GW Libraries will no longer charge patrons a daily fine for most overdue books.
Officials announced last week that starting April 15, University libraries will no longer charge students a late fee each day for general collection books – books that are not on reserve – that are fewer than 40 days overdue. Library services experts said the policy change will encourage students to use more library materials by eliminating a potential cost they could incur.
Students were previously charged 25 cents per late book per day, with a maximum fine of $10 per book. The new policy will eliminate the fine for patrons of Gelman, Eckles, Himmelfarb Health Sciences, the Jacob Burns Law and the Virginia Science and Technology Campus libraries.
Geneva Henry, the dean of libraries and academic innovation, said the change is a “significant win” for students because it reduces the “financial burden” students face when returning library books late. She said all universities in the Washington Research Library Consortium – a group of nine university libraries in the area that share materials – will eliminate their late fees.
“After discussion among Washington Research Library Consortium members, we found a way to eliminate these fines to support student affordability while also maintaining a consistent fee structure,” Henry said in an email.
Henry said eliminating the fines will not significantly impact the library’s budget. The library will continue to rely on donations to fund library services, she said.
“We continue to rely on our generous donors, including those students who make the library donation, to increase funding for library buildings and services,” Henry said.
She said GW Libraries will continue to charge patrons late fines for high-demand items like course reserves – textbooks intended for students to borrow in two-hour increments – but the library will continue to “monitor” those fines to evaluate whether they could be eliminated in the future.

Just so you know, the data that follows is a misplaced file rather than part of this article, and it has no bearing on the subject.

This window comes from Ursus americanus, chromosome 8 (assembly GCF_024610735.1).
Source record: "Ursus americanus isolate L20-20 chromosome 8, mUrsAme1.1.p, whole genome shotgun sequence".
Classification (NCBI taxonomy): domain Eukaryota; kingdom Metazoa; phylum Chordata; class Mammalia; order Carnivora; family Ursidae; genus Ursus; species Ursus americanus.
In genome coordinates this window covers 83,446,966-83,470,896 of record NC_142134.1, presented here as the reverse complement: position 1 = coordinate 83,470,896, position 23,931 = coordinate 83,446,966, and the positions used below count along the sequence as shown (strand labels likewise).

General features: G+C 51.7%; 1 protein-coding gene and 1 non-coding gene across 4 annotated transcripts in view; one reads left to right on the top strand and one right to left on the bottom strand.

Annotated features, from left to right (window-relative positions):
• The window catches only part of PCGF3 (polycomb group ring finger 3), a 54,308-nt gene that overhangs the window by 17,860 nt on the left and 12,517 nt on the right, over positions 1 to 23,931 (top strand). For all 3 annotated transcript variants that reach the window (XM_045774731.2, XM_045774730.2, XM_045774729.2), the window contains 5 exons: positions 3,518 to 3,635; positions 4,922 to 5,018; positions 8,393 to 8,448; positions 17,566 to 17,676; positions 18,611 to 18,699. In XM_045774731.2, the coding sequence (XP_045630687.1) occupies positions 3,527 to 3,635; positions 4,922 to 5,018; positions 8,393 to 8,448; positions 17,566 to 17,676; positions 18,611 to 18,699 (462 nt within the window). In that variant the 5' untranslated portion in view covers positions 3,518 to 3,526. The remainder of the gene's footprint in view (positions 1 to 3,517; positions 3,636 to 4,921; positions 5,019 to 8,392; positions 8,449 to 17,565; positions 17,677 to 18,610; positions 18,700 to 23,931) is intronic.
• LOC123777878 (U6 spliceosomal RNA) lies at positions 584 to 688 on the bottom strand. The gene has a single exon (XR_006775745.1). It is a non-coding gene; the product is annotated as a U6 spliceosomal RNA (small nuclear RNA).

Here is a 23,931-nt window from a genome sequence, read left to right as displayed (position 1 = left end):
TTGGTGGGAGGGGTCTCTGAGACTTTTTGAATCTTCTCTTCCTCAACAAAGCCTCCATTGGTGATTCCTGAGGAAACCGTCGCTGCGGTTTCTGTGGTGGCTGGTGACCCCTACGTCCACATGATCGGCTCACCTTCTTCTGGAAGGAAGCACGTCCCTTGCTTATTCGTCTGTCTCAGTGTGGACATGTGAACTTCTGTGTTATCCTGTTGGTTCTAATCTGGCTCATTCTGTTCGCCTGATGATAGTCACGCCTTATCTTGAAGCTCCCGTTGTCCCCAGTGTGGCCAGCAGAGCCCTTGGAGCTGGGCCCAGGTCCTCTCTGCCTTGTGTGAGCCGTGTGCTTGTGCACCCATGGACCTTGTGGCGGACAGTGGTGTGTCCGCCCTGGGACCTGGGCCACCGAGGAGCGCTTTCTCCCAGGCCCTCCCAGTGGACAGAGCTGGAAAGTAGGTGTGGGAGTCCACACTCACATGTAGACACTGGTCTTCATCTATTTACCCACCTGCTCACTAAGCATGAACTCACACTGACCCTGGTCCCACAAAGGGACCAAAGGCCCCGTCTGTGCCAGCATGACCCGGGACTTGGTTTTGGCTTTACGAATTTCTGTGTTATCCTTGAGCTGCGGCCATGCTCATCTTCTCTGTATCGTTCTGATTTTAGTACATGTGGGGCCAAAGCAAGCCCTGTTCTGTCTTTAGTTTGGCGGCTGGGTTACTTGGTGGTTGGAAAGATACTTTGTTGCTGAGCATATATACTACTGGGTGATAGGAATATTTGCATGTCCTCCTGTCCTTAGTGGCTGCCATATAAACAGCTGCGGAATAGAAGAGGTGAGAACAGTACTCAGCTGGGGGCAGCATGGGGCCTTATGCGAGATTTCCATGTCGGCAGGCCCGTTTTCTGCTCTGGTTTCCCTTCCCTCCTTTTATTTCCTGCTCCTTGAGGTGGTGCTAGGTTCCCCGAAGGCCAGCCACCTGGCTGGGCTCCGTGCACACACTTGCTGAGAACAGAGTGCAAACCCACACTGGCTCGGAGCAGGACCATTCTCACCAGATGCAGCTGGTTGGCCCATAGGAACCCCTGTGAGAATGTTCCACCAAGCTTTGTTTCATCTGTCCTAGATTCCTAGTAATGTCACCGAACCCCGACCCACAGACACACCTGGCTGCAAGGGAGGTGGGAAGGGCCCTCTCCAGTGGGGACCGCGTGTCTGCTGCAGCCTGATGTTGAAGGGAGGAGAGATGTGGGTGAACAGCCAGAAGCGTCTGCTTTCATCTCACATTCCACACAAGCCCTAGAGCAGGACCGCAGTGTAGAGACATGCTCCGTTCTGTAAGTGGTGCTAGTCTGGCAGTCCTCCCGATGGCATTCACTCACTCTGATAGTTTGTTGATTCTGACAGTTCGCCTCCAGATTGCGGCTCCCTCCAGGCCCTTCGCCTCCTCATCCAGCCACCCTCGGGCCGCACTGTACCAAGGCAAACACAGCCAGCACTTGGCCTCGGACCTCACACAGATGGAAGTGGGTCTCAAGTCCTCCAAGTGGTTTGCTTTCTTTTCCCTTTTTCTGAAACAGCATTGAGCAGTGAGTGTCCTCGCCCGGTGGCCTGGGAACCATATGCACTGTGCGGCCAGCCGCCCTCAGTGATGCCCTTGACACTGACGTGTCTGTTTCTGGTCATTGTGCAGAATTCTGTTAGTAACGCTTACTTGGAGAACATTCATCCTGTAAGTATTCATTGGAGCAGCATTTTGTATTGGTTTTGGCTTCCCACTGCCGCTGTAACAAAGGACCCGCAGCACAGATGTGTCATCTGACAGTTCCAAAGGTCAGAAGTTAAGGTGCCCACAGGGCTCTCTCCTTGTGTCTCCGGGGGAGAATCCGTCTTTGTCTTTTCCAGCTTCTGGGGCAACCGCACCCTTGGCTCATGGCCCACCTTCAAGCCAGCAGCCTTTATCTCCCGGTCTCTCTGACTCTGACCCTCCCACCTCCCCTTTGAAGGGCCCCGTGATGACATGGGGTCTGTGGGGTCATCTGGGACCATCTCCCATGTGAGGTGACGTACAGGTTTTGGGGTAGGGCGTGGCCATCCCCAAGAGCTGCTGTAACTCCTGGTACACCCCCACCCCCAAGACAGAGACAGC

Officials will also remove “current unpaid book fines” from all patrons’ accounts during the summer, according to the GW Libraries website.
Seven of GW’s 12 peer institutions, including Tufts and Boston universities, do not charge daily late fees for general collection books overdue for fewer than 30 days.
Judy Viken, a library assistant at the University of Rochester, said her school’s library does not charge students a late fee until the book is considered lost after 30 days. She said she does not believe a significantly higher number of students have returned books late since her library changed the fee system in the early 2000s.
Viken said GW’s new policy will reduce the financial burden students face from late fees and may also foster a friendlier relationship between students and library staff since the latter will not constantly hound students to return materials.
“It certainly creates a better will with the patrons, and, also, we try to have a service philosophy that we are here to serve our patrons, not to punish them,” Viken said.
William Bloom, the head of access services at Tufts University’s library, said Tufts officials removed daily fines for most library materials in late 2017 because there is “no real consequence” of returning a book late if the book is not needed by another student. He said library fines do not account for a significant portion of library budgets.
“Returning books late is not consequential if no one else needs the item,” Bloom said in an email. “That’s why we still charge fines for overdue reserves, equipment and recalls. We have found that this helps to reduce the stresses our students have to deal with.”
Cheryl Gowing, the associate dean of library information systems and access at the University of Miami, said students are charged 25 cents for each day a general collection item is late, with a three-day grace period. She said GW Libraries should continue to notify students if a book is past due to ensure students return late materials.
“Libraries just want to make sure the stuff comes back or if it’s lost, we know about it and we can replace it if it needs to be replaced,” Gowing said.
Roman Bobek and Ilena Peng contributed reporting.
This article appeared in the April 22, 2019 issue of the Hatchet.